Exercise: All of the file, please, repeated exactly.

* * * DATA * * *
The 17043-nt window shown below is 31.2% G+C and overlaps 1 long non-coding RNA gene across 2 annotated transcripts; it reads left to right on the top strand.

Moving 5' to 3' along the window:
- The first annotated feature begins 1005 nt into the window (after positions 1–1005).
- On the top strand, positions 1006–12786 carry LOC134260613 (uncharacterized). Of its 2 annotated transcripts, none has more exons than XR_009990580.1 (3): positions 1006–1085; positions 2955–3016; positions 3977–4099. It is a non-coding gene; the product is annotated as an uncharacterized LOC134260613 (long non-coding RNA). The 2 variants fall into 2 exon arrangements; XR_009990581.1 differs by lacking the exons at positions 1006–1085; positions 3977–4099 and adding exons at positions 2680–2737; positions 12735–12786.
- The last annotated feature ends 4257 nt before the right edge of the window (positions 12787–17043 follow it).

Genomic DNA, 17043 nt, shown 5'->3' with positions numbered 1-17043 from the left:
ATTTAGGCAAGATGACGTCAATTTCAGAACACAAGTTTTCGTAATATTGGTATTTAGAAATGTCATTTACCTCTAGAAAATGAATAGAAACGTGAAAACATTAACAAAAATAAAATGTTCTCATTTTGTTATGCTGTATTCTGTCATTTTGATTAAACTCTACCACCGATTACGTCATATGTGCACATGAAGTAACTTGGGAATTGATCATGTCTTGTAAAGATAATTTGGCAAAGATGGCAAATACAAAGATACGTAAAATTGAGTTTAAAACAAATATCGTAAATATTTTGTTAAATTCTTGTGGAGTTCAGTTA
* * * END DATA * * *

The 17043-nt window shown below is 31.2% G+C and overlaps 1 long non-coding RNA gene across 2 annotated transcripts; it reads left to right on the top strand.

Moving 5' to 3' along the window:
- The first annotated feature begins 1005 nt into the window (after positions 1–1005).
- On the top strand, positions 1006–12786 carry LOC134260613 (uncharacterized). Of its 2 annotated transcripts, none has more exons than XR_009990580.1 (3): positions 1006–1085; positions 2955–3016; positions 3977–4099. It is a non-coding gene; the product is annotated as an uncharacterized LOC134260613 (long non-coding RNA). The 2 variants fall into 2 exon arrangements; XR_009990581.1 differs by lacking the exons at positions 1006–1085; positions 3977–4099 and adding exons at positions 2680–2737; positions 12735–12786.
- The last annotated feature ends 4257 nt before the right edge of the window (positions 12787–17043 follow it).

Genomic DNA, 17043 nt, shown 5'->3' with positions numbered 1-17043 from the left:
ATTTAGGCAAGATGACGTCAATTTCAGAACACAAGTTTTCGTAATATTGGTATTTAGAAATGTCATTTACCTCTAGAAAATGAATAGAAACGTGAAAACATTAACAAAAATAAAATGTTCTCATTTTGTTATGCTGTATTCTGTCATTTTGATTAAACTCTACCACCGATTACGTCATATGTGCACATGAAGTAACTTGGGAATTGATCATGTCTTGTAAAGATAATTTGGCAAAGATGGCAAATACAAAGATACGTAAAATTGAGTTTAAAACAAATATCGTAAATATTTTGTTAAATTCTTGTGGAGTTCAGTTA